New territory.

March 30, 2009 at 11:18 am | Posted in Uncategorized | 3 Comments

To begin, thank you for all the good wishes for Baby O. He’s doing MUCH better – his breathing improved enough that by Saturday morning he was zooming around the house, babbling the entire way. He’s still pretty stuffy, so his sleep’s been patchy, but we’re getting through it.


This weekend was my turn to go to church. (J and I alternate most weeks, given that the service is smack dab in the middle of Baby O’s morning nap.)

For the sake of honesty, I’ll tell you something: we started going to church because we sort of felt guilty about being those parents that baptises their child and then disappears. And it’s a good way for us to meet people in our town, since the church is only a couple of doors down.

When we first started going, I joked with J that “except for all the God stuff, the whole church thing is great.” And since I’m being honest, I’ll tell you too – I’ve had J go more often than I do – usually under the guise of “chores” while Baby O naps.

Mostly because for years now, I’ve questioned EVERYTHING. See, I grew up going to church. My grandfather, my favorite person in the whole world, was very involved in his church. He taught me prayers, and stories about Jesus, and took me to his big quiet old church. And I remember it being simple back then – God loved me. End of story.

But then my cousin committed suicide. And someone, of whom I’m SURE meant well, said something at one of her wakes.

“God has a plan for us all.”

And it stuck in my throat. For YEARS.

Because it was bullshit. Amy NEVER should have died. Even to this day, 15 years later, I don’t believe it.

And then my grandfather, my favorite person in the whole world, died not even a year later than Amy did. Apparently that was “God’s plan” too.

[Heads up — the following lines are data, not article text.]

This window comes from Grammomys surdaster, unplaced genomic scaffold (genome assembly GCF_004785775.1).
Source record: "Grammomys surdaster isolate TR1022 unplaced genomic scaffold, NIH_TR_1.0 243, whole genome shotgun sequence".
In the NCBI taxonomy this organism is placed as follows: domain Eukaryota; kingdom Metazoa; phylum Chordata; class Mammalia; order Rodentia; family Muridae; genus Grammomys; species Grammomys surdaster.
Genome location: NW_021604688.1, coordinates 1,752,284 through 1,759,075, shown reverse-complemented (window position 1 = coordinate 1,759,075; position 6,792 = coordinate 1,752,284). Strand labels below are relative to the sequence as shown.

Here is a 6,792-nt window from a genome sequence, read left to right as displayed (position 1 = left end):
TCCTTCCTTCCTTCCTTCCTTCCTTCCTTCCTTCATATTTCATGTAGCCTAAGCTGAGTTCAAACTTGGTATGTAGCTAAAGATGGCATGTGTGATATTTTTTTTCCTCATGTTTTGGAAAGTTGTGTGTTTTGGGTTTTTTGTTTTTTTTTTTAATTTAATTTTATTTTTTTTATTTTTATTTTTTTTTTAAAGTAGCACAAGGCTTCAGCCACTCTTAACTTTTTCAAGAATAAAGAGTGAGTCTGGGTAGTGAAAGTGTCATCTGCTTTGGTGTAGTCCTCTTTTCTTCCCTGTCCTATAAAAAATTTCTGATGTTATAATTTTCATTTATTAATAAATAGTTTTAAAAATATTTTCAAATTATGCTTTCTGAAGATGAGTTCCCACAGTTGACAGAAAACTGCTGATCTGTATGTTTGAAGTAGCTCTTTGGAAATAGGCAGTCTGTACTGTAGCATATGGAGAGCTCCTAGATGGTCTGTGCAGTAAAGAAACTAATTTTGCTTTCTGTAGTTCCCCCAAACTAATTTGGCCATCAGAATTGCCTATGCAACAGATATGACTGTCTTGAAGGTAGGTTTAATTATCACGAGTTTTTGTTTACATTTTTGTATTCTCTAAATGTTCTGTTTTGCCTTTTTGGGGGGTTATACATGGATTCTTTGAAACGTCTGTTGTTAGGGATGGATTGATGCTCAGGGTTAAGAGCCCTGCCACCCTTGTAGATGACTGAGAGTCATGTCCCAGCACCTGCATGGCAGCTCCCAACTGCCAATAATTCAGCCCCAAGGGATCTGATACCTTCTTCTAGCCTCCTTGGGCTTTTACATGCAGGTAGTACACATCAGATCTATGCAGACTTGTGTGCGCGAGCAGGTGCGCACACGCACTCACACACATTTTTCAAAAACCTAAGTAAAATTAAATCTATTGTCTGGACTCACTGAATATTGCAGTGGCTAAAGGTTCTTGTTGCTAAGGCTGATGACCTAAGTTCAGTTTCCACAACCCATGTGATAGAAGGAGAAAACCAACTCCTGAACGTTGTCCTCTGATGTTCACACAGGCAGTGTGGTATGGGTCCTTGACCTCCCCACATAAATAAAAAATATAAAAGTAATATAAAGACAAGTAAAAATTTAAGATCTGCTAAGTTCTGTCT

“God’s plan” was a cop out, a way for people to feel better about something shitty that was happening to them. It was an empty phrase.

And it never made me feel better.

So here I am now. I’ve been going to church. And when I go, I’ve found it COMFORTING. It’s something about the church. It’s old, and it smells like my grandfather’s old church. And we say the same prayers my grandpa taught me, and sing the same hyms. And it reminds me of a time where faith came SIMPLY for me. God loves me. End of story.

I’m reminded of this simplicity when I look at Baby O nowadays. He’s fast turning into a toddler. When he’s happy? He nearly glows with it. When he’s not? Tantrum.

With him right now, it’s simple. Block him from doing something he wants to do, like play in the cat’s water dish, and we hear it.

Give him a wooden spoon and plastic bowl to play with? He shines.

There’s no questioning. There’s no agenda. (Not yet anyway.) It’s simple. He’s happy. Or not.

And as I was sitting in church this week, it struck me. Faith is like being Baby O. It’s SIMPLE. It means you have to let go of the questions, of the need to know. That desire to have a crystall ball, the questioning of your choices, the inability to make a choice because you’re not sure what’s best.

And I saw how people find religion a comfort in times of struggle. Because it means you can let go. And trust that someone will take care of you.

I’m not sure I can ever go back to that place, that child-like trust of God.

But I can tell you that the more I go to church, the more I want to believe it IS as simple as that.

God loves me. End of story.



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  1. I like this post.

    You know, I’m not sure I go with the “God’s plan” thing, either. I think that God knows what you will do before you do it, knows your whole life, but what about free will? What about a fallen world? What of all that? Is God’s plan for a murderer to kill someone? For a thief to take from an elderly woman? For someone to struggle with infertility? Not sold there. But what I do believe is that even when bad things happen, great things can come from them if you find a way to work with God through it. A person whose son is murdered might start a support group, an infertile might share her story with others in need, or adopt a foster child. You know?

    Good luck with your faith. 🙂

  2. Serenity, you certainly have a way with words. And getting right to the heart of the matter. I loved this post. I just loved it. I might print it and re-read it. It makes so much sense to me.

  3. This is a beautifully written post. And you hit it on the head – faith is simple. Difficult to have, but very simple. I’m not sure about the “plan” bit – I think that borders on trying to explain, which is not really the stuff of faith, which is maybe where it jarred with you (that’s true for me). Anyway. Lovely post.


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